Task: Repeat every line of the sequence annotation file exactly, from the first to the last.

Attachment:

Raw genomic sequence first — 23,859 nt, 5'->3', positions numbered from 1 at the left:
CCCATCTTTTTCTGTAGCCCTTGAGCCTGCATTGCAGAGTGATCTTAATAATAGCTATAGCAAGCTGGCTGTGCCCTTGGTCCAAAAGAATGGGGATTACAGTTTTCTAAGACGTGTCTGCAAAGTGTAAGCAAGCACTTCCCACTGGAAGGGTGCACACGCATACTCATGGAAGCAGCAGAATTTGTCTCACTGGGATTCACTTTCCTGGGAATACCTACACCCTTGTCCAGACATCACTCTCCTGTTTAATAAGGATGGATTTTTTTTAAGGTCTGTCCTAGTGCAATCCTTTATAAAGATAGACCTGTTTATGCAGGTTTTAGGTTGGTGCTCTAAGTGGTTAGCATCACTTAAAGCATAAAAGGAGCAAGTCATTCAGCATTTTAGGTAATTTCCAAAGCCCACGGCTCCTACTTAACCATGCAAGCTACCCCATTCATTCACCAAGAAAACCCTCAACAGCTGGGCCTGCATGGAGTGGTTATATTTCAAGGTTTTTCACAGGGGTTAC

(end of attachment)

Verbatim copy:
Raw genomic sequence first — 23,859 nt, 5'->3', positions numbered from 1 at the left:
CCCATCTTTTTCTGTAGCCCTTGAGCCTGCATTGCAGAGTGATCTTAATAATAGCTATAGCAAGCTGGCTGTGCCCTTGGTCCAAAAGAATGGGGATTACAGTTTTCTAAGACGTGTCTGCAAAGTGTAAGCAAGCACTTCCCACTGGAAGGGTGCACACGCATACTCATGGAAGCAGCAGAATTTGTCTCACTGGGATTCACTTTCCTGGGAATACCTACACCCTTGTCCAGACATCACTCTCCTGTTTAATAAGGATGGATTTTTTTTAAGGTCTGTCCTAGTGCAATCCTTTATAAAGATAGACCTGTTTATGCAGGTTTTAGGTTGGTGCTCTAAGTGGTTAGCATCACTTAAAGCATAAAAGGAGCAAGTCATTCAGCATTTTAGGTAATTTCCAAAGCCCACGGCTCCTACTTAACCATGCAAGCTACCCCATTCATTCACCAAGAAAACCCTCAACAGCTGGGCCTGCATGGAGTGGTTATATTTCAAGGTTTTTCACAGGGGTTAC